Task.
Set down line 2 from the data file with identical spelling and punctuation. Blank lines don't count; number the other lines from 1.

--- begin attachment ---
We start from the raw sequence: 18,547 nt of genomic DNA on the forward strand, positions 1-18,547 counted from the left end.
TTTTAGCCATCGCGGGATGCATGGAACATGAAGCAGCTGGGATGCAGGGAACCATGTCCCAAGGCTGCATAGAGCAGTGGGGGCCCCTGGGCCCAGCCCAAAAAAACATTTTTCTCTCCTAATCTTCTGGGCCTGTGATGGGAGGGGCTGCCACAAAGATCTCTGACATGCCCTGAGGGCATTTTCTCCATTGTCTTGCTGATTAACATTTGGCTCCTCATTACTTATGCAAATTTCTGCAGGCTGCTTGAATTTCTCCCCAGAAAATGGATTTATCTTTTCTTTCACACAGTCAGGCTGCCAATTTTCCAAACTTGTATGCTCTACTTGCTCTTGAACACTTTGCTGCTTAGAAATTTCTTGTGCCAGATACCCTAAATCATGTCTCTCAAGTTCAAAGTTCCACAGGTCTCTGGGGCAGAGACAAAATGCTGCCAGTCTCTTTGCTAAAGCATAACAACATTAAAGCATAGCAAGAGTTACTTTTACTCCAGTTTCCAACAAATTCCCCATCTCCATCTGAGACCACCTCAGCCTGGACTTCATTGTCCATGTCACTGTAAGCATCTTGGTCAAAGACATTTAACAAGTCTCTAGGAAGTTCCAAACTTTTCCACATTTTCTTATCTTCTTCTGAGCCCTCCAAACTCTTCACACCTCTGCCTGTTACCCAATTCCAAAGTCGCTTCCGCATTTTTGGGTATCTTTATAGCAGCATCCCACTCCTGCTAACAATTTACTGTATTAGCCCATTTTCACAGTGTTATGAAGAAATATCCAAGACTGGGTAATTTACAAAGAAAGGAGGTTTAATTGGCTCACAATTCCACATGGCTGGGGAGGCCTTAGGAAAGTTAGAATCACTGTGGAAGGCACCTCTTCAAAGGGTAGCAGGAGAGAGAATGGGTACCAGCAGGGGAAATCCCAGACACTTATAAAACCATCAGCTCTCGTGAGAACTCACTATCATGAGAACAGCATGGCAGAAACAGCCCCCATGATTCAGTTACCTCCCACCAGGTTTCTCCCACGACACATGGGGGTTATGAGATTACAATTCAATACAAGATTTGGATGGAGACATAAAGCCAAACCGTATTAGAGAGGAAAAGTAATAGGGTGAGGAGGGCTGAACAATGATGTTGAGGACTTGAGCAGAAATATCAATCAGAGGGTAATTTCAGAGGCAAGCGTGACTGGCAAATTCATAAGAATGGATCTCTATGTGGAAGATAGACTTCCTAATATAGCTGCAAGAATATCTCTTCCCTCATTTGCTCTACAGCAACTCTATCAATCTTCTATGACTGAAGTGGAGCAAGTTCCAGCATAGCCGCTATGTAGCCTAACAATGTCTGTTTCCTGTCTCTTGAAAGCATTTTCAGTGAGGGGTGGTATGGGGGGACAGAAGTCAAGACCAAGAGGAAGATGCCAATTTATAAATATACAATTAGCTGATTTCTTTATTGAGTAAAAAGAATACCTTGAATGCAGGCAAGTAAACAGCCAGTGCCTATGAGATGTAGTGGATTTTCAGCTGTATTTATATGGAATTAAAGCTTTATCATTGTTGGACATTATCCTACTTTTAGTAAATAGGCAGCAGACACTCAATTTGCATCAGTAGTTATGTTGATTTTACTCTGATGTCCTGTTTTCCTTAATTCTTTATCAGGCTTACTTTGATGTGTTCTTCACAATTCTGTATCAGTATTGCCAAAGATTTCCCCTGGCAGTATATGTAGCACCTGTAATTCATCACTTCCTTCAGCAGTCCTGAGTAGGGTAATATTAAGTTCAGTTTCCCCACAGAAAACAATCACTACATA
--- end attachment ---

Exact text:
TTTTAGCCATCGCGGGATGCATGGAACATGAAGCAGCTGGGATGCAGGGAACCATGTCCCAAGGCTGCATAGAGCAGTGGGGGCCCCTGGGCCCAGCCCAAAAAAACATTTTTCTCTCCTAATCTTCTGGGCCTGTGATGGGAGGGGCTGCCACAAAGATCTCTGACATGCCCTGAGGGCATTTTCTCCATTGTCTTGCTGATTAACATTTGGCTCCTCATTACTTATGCAAATTTCTGCAGGCTGCTTGAATTTCTCCCCAGAAAATGGATTTATCTTTTCTTTCACACAGTCAGGCTGCCAATTTTCCAAACTTGTATGCTCTACTTGCTCTTGAACACTTTGCTGCTTAGAAATTTCTTGTGCCAGATACCCTAAATCATGTCTCTCAAGTTCAAAGTTCCACAGGTCTCTGGGGCAGAGACAAAATGCTGCCAGTCTCTTTGCTAAAGCATAACAACATTAAAGCATAGCAAGAGTTACTTTTACTCCAGTTTCCAACAAATTCCCCATCTCCATCTGAGACCACCTCAGCCTGGACTTCATTGTCCATGTCACTGTAAGCATCTTGGTCAAAGACATTTAACAAGTCTCTAGGAAGTTCCAAACTTTTCCACATTTTCTTATCTTCTTCTGAGCCCTCCAAACTCTTCACACCTCTGCCTGTTACCCAATTCCAAAGTCGCTTCCGCATTTTTGGGTATCTTTATAGCAGCATCCCACTCCTGCTAACAATTTACTGTATTAGCCCATTTTCACAGTGTTATGAAGAAATATCCAAGACTGGGTAATTTACAAAGAAAGGAGGTTTAATTGGCTCACAATTCCACATGGCTGGGGAGGCCTTAGGAAAGTTAGAATCACTGTGGAAGGCACCTCTTCAAAGGGTAGCAGGAGAGAGAATGGGTACCAGCAGGGGAAATCCCAGACACTTATAAAACCATCAGCTCTCGTGAGAACTCACTATCATGAGAACAGCATGGCAGAAACAGCCCCCATGATTCAGTTACCTCCCACCAGGTTTCTCCCACGACACATGGGGGTTATGAGATTACAATTCAATACAAGATTTGGATGGAGACATAAAGCCAAACCGTATTAGAGAGGAAAAGTAATAGGGTGAGGAGGGCTGAACAATGATGTTGAGGACTTGAGCAGAAATATCAATCAGAGGGTAATTTCAGAGGCAAGCGTGACTGGCAAATTCATAAGAATGGATCTCTATGTGGAAGATAGACTTCCTAATATAGCTGCAAGAATATCTCTTCCCTCATTTGCTCTACAGCAACTCTATCAATCTTCTATGACTGAAGTGGAGCAAGTTCCAGCATAGCCGCTATGTAGCCTAACAATGTCTGTTTCCTGTCTCTTGAAAGCATTTTCAGTGAGGGGTGGTATGGGGGGACAGAAGTCAAGACCAAGAGGAAGATGCCAATTTATAAATATACAATTAGCTGATTTCTTTATTGAGTAAAAAGAATACCTTGAATGCAGGCAAGTAAACAGCCAGTGCCTATGAGATGTAGTGGATTTTCAGCTGTATTTATATGGAATTAAAGCTTTATCATTGTTGGACATTATCCTACTTTTAGTAAATAGGCAGCAGACACTCAATTTGCATCAGTAGTTATGTTGATTTTACTCTGATGTCCTGTTTTCCTTAATTCTTTATCAGGCTTACTTTGATGTGTTCTTCACAATTCTGTATCAGTATTGCCAAAGATTTCCCCTGGCAGTATATGTAGCACCTGTAATTCATCACTTCCTTCAGCAGTCCTGAGTAGGGTAATATTAAGTTCAGTTTCCCCACAGAAAACAATCACTACATA